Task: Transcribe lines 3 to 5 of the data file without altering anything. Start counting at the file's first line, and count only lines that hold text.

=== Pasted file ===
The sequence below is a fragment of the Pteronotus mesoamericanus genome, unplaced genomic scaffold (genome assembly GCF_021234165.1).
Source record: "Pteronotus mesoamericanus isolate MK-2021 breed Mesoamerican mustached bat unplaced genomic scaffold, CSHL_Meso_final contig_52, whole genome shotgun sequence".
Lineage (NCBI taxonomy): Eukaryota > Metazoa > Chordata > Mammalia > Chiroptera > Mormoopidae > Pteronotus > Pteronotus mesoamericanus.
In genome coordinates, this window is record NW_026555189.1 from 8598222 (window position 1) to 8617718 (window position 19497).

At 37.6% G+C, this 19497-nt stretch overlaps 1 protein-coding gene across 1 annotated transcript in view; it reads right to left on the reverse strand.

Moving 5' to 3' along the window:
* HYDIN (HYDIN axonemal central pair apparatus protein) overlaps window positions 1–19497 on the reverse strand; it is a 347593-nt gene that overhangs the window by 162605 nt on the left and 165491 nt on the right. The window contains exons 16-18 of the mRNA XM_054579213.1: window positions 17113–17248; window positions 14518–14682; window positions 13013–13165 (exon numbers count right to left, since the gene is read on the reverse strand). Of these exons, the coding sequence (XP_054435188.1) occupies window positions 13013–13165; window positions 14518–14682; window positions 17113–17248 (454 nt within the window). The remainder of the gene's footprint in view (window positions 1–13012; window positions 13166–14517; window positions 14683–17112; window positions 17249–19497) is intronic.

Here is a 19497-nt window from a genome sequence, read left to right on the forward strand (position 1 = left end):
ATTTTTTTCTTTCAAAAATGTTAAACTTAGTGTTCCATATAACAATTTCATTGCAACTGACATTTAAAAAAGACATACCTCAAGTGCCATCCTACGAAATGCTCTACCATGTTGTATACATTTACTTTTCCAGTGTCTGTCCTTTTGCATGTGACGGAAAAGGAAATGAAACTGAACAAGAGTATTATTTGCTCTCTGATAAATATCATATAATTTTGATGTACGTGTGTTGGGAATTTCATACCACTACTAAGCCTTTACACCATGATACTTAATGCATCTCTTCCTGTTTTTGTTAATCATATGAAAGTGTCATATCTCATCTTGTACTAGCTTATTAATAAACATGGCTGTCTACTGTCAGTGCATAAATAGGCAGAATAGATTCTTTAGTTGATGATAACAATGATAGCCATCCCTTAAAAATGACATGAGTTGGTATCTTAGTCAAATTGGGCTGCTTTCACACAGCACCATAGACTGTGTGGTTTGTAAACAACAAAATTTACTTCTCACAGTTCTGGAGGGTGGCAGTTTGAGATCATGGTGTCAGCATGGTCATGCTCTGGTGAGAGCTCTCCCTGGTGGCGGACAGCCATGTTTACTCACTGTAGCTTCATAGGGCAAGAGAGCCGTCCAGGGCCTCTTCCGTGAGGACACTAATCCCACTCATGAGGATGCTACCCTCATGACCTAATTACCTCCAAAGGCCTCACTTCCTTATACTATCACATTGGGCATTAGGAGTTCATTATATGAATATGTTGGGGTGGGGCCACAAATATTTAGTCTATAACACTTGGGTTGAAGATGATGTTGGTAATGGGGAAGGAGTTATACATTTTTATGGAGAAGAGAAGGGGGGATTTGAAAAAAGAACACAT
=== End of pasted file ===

Lineage (NCBI taxonomy): Eukaryota > Metazoa > Chordata > Mammalia > Chiroptera > Mormoopidae > Pteronotus > Pteronotus mesoamericanus.
In genome coordinates, this window is record NW_026555189.1 from 8598222 (window position 1) to 8617718 (window position 19497).

At 37.6% G+C, this 19497-nt stretch overlaps 1 protein-coding gene across 1 annotated transcript in view; it reads right to left on the reverse strand.